Laurie Goodrich is an orthopedic surgeon whose typical patient weighs between 900 and 1,200 pounds. Her OR contains a gantry crane that lifts the anesthetized patient from the hallway floor and swings them gently to rest on an operating table big enough to suit a conference room. Her patients are horses. I met Laurie many years ago at the conclusion of a “Cowboy Horse Trailer Wreck” debacle, that you can read here.
Today, Dr. Goodrich is a professor in the College of Veterinary Medicine and Biomedical Sciences and Director of the Orthopedic Research Center at CSU’s C. Wayne McIlwraith Translational Medicine Institute (TMI). If you stop by the TMI off Drake Road in Ft. Collins, she will show you one by one preserved leg, ankle, and toe bones from horse surgeries she’s performed throughout her career. Although the metal plates and screws on these ivory colored bones are snug and secure, the surgeries themselves ended in failure, as the owner of these bones is obviously dead.
The most common reason that Dr. Goodrich’s operations aren’t successful is not that the screws and plates failed – it’s that the horse gets severe laminitis in the supporting, non-surgical foot. Laminitis is characterized by swelling, inflammation, and loss of blood flow to the area where the hoof attaches to bone—the equivalent of our nail bed.
Even after a successful surgery to repair the fracture, if the limb is tender and sore, the horse won’t bear any weight on it. Instead, it shifts its weight onto the contralateral supporting limb. The horse never takes the weight off this good foot, cutting off the blood supply to that hoof. Without the oxygen and nutrients supplied by blood flow, the laminae, a Velcro-like support network that keeps the coffin bone suspended within the hoof capsule, become inflamed and dies. As laminitis progresses, the supportive network formed by the laminae collapses. The coffin bone separates completely from the hoof, and the weight of the horse forces the bone downward, sometimes clear through the sole of the hoof. It’s incredibly painful for the horse, and horses that develop laminitis are usually euthanized.
To appreciate what laminitis means to a horse, it helps to review the arrangement of the bones in a human hand and a horse’s leg. Horses are literally walking on the fingernail of their middle finger. The horse’s survival need to outrun predators drove the evolution of longer, lighter legs that could take longer strides with less energy. Horses on the grasslands didn’t need the side toes that kept their ancestors from rolling their legs during landing in the forest. The result was the evolution to a single long middle ‘toe’ that starts at the hock (or knee) with the third metatarsal, or cannon bone, and ends in the “nail” – the hoof. Over the last 20 million years, they have lost the other four digits from their hands and feet.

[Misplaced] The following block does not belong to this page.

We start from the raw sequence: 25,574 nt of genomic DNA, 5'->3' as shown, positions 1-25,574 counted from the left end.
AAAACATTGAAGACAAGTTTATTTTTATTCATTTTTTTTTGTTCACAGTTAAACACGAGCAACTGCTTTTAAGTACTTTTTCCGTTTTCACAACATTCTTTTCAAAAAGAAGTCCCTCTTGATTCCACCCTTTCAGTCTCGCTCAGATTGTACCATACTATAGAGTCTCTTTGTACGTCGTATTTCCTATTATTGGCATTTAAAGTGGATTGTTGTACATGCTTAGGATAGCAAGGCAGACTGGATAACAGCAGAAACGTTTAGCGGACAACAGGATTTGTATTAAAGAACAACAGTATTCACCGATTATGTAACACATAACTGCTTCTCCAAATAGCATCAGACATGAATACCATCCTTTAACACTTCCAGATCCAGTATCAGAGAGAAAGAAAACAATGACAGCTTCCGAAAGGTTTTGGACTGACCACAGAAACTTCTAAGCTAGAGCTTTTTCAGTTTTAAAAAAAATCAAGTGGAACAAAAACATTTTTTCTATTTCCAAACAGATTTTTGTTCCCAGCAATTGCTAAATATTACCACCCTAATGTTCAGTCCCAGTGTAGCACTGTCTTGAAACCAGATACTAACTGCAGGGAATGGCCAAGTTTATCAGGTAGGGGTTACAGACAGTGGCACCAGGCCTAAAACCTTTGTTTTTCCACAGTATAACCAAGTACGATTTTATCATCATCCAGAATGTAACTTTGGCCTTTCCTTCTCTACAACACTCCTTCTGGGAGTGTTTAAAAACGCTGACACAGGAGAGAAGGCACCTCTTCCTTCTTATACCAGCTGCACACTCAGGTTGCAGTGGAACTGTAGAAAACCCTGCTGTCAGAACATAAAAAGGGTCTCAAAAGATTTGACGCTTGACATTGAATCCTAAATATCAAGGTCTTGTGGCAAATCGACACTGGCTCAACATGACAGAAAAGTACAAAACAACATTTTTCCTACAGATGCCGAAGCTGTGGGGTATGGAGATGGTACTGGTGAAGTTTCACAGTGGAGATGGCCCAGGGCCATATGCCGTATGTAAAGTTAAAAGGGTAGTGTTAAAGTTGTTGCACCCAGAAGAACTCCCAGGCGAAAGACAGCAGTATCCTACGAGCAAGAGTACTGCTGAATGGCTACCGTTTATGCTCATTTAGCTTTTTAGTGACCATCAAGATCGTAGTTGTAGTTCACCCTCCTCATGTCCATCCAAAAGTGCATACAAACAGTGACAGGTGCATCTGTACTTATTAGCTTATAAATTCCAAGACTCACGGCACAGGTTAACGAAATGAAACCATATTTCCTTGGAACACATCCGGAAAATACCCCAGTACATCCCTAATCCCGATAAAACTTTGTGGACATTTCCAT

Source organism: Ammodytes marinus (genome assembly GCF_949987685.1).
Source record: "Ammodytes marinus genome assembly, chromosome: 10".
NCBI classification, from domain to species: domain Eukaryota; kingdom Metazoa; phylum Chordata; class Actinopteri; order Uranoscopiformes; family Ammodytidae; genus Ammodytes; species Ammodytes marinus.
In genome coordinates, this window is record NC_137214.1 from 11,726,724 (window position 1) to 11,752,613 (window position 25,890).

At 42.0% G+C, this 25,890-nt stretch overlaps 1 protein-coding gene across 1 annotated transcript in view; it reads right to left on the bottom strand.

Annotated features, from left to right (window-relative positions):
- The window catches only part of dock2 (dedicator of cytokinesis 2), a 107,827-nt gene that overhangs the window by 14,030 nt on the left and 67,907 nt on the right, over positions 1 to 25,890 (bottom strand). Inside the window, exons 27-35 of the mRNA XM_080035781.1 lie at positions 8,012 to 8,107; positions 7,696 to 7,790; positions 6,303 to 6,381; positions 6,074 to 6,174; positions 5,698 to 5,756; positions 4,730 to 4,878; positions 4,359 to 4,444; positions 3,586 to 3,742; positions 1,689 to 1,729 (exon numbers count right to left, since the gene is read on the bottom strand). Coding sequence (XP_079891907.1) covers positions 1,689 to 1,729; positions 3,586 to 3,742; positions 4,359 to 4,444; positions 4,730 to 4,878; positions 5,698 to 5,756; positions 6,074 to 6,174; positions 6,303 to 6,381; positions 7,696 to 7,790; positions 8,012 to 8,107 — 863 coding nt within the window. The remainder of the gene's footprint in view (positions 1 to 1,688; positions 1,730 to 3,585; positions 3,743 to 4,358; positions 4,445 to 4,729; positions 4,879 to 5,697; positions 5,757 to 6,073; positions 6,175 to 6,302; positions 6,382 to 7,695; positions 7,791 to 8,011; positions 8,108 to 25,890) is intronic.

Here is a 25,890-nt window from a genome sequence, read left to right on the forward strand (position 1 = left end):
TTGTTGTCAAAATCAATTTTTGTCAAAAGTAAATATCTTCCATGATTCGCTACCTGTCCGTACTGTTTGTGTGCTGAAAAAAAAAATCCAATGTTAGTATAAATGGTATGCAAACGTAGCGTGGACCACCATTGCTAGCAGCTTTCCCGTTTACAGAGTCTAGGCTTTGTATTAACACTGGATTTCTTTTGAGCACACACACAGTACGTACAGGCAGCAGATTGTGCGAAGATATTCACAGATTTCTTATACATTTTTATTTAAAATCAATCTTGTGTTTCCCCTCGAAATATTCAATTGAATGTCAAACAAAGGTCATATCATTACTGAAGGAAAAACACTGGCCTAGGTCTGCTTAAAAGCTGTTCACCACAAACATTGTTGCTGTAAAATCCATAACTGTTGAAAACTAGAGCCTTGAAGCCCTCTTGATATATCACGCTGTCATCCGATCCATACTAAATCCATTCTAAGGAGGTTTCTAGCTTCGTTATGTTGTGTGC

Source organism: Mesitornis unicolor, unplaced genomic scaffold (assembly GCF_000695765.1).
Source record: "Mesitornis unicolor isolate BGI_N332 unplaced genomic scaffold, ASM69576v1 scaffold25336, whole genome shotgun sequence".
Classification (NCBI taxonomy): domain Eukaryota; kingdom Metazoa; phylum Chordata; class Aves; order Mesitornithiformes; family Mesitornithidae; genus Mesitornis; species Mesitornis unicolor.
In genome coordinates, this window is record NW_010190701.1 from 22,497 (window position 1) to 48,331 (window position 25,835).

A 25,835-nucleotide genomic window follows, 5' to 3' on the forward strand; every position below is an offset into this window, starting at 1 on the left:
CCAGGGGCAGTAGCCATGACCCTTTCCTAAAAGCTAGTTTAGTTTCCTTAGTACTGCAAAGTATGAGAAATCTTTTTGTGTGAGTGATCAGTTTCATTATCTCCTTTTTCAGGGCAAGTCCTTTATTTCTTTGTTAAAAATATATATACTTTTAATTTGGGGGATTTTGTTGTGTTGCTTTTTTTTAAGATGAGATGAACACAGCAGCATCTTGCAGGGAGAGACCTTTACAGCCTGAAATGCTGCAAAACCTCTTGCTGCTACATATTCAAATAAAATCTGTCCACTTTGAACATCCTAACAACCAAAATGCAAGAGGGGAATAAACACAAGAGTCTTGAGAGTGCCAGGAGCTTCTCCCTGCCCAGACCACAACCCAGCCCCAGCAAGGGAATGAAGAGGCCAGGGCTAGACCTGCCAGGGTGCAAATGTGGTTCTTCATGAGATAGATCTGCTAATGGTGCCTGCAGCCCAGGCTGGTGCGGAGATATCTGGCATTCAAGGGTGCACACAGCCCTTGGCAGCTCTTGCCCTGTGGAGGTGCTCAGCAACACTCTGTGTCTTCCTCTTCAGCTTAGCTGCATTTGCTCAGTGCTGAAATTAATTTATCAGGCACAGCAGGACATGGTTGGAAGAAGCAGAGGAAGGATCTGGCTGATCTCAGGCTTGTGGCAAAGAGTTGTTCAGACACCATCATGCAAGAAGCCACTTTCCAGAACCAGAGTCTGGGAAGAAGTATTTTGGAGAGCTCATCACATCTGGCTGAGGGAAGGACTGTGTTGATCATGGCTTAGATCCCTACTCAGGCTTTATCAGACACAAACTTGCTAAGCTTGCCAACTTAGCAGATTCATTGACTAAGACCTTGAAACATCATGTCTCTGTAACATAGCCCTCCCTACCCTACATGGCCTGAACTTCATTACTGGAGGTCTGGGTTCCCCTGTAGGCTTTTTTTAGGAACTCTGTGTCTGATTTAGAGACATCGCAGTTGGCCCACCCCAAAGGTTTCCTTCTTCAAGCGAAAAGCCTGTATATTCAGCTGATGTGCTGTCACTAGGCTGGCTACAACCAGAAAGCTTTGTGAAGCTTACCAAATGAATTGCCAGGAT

To get a personal experience with laminitis, just put your middle fingernail inside the lip of a drawer and then lean on it with several hundred pounds of pressure. Or pound the end of your finger into a wall with the same speed as you might throw a baseball. The biomechanical forces on the hoof of a horse are so extreme that it has evolved a unique laminar plexus of blood vessels where the hoof connects to the bone so that it doesn’t perpetually suffer the bruising and death of the hoof that humans call a black fingernail.
This is the reason I have flown into Denver during a January blizzard and trekked up I-25 to visit Laurie in her office. For almost ten years, we have been dreaming of a medicine that would speed the regrowth of new bone after her surgeries, saving the significant number of horses that survive the operation but then die of support limb laminitis. Equine hoof blood flow is dependent on the ability to shift their body weight fully across all four limbs. Walking shifts the weight of the horse in a regular rhythm that maintains blood flow to the hoof, keeping it oxygenated, alive, and healthy. Each step cyclically loads and unloads weight on the hoof. When the horse steps down, the hoof is loaded with weight, and the increased pressure drives blood flow out of the hoof. When the horse lifts its foot, the weight is unloaded, the pressure is removed, and blood flow is restored to the hoof. When this rhythm ceases, so does the pumping action. The lack of pumping isn’t so bad for a short while. But bones take weeks to heal, and that’s where problems like laminitis occur.
Evolution is full of tradeoffs. A horse weighs a thousand pounds and carries all that weight on their middle toe. The pastern joint, which is analogous to a human’s ankle or wrist, is the natural weak spot in the horse, and arthritis in this joint is a common problem seen in working horses. Dr. Goodrich performs between 15 and 20 pastern joint fusions per year. These are mainly working pleasure horses that have developed lameness and arthritis in the articulation that is the second knuckle in your middle finger. She opens this joint, grinds out all the cartilage and debris and then fuses the two pastern bones together using steel plates and screws. If she can get new bone to grow across this space quickly enough, before laminitis attacks the opposite leg, the horse will enjoy another 7 to 10 years of comfortable riding instead of euthanasia. It all depends on the speed of new bone growth.
The sooner a horse can resume bearing weight on all four limbs, the better. Dr. Goodrich thinks just a 20 or 30% increase in the rate of mineralization of the repair will help improve the success rates of her operations. What equine surgeons like Dr. Goodrich need are therapies that promote bone regeneration to enhance healing. Metal plates and screws can be used to surgically fix fractures, fuse joints, and stabilize bones. But even metal hardware installed by the best surgeon will never support the weight of a horse if the bone does not fill in around it.